Thursday, March 31, 2011

Technology for students is not optional

How does one get across the importance of technology--for providing access to information for students--to those who still look at tech as an expensive add on? Since we all went to school, too many have the tendency to look back at their education and what it looked like and theorize that it should still work for today’s students. This is flawed reasoning. I always like the analogy that has been drawn many times before that compares modern medicine with what was done medically in the past. Would you go to a doctor who still practiced medicine like it was practiced 50 years ago, just because that medical practice produced cures back then? Of course you wouldn’t. You want your doctor to use all the advancements of modern medicine to diagnose and cure you. We owe the same to our students in classrooms.

I remember learning history from ten year old textbooks that were probably outdated the day they arrived in the classroom. I remember working from five year old workbooks that we couldn’t write in, because they had to be reused year after year. I remember typing papers with typewriters that even with the correction ribbon ended up too messy to use, requiring typing over again. I remember filing index cards of information for debate in file boxes we could hardly carry. Did I learn? You better believe it. I amassed a spectacular foundation of learning that made me an ardent (perhaps obsessive!) lifelong learner. Is it the way I want my children educated? Absolutely not. It’s not the way we do things in today's world.

The point is that information is available from the Internet now. Why would we ever think there’s an alternative to that? Sure, books are great, and I still buy books, but I would never think books could stand alone anymore. Information needs to be gathered, evaluated, analyzed, synthesized, organized, and used to create new products and new thoughts. How do we do that? We do that with technology now. A school is unfair to its students if the people in it or around it think you can learn to your highest capacity without the greatest source of information in the world today, the Internet. Individuals buying insurance, shopping for merchandise, evaluating health options, hiring employees, researching the law, finding recipes, picking cell phones, collaborating with others, working in all industries, all industries. The work place has changed. Homes have changed. Education must continue to change.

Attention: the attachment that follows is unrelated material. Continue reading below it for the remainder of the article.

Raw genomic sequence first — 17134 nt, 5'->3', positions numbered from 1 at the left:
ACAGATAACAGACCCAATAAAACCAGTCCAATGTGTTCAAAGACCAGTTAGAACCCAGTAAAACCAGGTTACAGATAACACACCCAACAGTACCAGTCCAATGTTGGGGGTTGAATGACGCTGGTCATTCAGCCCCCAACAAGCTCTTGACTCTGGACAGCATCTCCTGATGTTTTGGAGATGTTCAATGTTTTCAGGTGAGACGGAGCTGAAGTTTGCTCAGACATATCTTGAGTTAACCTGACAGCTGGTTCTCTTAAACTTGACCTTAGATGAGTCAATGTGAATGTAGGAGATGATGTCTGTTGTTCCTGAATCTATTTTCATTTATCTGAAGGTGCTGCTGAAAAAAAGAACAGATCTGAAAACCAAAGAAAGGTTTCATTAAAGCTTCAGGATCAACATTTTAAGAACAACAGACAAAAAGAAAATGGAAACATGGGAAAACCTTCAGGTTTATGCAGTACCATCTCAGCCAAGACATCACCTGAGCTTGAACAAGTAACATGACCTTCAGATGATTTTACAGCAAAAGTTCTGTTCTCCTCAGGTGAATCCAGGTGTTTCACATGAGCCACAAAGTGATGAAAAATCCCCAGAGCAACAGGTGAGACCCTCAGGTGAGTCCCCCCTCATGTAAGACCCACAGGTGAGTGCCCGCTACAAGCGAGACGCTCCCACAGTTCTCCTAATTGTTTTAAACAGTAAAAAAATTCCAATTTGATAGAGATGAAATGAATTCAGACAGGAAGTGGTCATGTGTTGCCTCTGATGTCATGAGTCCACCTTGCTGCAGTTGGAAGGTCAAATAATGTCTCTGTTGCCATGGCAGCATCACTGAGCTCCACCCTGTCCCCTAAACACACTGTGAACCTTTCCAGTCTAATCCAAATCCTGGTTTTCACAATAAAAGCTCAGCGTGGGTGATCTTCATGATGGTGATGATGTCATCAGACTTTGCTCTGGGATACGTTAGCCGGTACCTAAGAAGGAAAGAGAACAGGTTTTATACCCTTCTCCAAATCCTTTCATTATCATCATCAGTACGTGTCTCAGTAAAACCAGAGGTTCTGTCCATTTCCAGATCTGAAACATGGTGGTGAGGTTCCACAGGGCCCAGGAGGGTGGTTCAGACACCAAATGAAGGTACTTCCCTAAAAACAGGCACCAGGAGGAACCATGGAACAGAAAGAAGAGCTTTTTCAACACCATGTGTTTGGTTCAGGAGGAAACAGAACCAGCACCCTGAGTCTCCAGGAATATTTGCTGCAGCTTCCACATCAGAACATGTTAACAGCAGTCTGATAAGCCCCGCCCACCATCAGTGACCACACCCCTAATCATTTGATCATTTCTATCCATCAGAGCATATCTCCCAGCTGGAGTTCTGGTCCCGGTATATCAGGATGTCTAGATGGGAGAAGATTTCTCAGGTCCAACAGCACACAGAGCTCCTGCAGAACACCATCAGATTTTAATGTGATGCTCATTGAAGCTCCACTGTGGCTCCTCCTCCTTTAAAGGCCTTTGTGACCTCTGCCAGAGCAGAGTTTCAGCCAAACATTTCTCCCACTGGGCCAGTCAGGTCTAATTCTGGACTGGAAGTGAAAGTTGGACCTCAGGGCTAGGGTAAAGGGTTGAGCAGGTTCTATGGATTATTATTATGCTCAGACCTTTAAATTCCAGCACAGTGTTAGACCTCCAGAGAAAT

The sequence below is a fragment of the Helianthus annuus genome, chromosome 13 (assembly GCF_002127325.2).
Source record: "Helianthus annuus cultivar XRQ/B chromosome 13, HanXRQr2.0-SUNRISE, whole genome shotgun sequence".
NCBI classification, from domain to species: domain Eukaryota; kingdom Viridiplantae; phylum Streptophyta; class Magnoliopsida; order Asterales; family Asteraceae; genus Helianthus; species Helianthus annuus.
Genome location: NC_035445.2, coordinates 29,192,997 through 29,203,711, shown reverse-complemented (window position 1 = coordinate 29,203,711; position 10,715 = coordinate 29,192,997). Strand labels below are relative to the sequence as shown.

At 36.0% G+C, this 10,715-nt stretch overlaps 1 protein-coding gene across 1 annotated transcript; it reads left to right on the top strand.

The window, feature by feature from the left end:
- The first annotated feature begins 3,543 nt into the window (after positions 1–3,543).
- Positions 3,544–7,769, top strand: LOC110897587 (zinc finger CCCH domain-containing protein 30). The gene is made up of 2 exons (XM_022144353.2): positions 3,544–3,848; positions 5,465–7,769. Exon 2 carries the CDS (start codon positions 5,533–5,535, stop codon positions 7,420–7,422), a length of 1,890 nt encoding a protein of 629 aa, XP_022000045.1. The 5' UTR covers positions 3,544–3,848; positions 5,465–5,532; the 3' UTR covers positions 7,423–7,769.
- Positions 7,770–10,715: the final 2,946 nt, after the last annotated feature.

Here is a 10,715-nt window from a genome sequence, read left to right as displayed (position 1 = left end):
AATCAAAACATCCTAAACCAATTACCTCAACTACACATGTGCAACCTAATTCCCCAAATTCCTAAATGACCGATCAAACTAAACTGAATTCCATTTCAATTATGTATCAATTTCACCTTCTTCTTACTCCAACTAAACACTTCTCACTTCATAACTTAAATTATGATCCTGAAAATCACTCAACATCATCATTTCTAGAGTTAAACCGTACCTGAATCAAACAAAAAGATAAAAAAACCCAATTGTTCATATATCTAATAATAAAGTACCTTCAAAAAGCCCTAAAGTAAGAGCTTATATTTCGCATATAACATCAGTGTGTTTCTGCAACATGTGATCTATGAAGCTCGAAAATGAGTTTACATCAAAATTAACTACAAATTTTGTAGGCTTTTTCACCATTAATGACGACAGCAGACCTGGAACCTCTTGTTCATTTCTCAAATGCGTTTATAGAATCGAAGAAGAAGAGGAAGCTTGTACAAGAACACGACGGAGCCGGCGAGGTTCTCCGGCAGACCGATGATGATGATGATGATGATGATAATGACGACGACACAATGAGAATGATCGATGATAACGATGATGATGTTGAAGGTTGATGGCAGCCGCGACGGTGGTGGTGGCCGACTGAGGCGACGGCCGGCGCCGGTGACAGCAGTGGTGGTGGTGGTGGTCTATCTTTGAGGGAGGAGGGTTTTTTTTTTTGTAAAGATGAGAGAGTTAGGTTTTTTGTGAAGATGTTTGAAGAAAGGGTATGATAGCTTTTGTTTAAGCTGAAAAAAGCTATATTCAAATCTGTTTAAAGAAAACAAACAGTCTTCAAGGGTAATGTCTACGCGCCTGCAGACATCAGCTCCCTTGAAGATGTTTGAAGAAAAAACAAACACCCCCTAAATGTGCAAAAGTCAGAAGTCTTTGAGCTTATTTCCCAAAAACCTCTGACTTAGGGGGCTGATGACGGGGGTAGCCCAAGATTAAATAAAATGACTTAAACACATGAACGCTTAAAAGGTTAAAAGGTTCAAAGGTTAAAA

We would never put our students behind the wheel of a car without teaching them behind the wheel of a car. Why would we ever think it’s OK to educate without putting the source of information in the hands of our students and teaching them to use it wisely? Technology will never replace teachers. Never. I believe that adamantly, and I’ve posted about it before. However, that doesn’t make technology optional. From PreK through advanced degrees, technology in the hands of students is imperative. We need people and connected technology, and we better continue to figure out how to make that happen financially in our schools.

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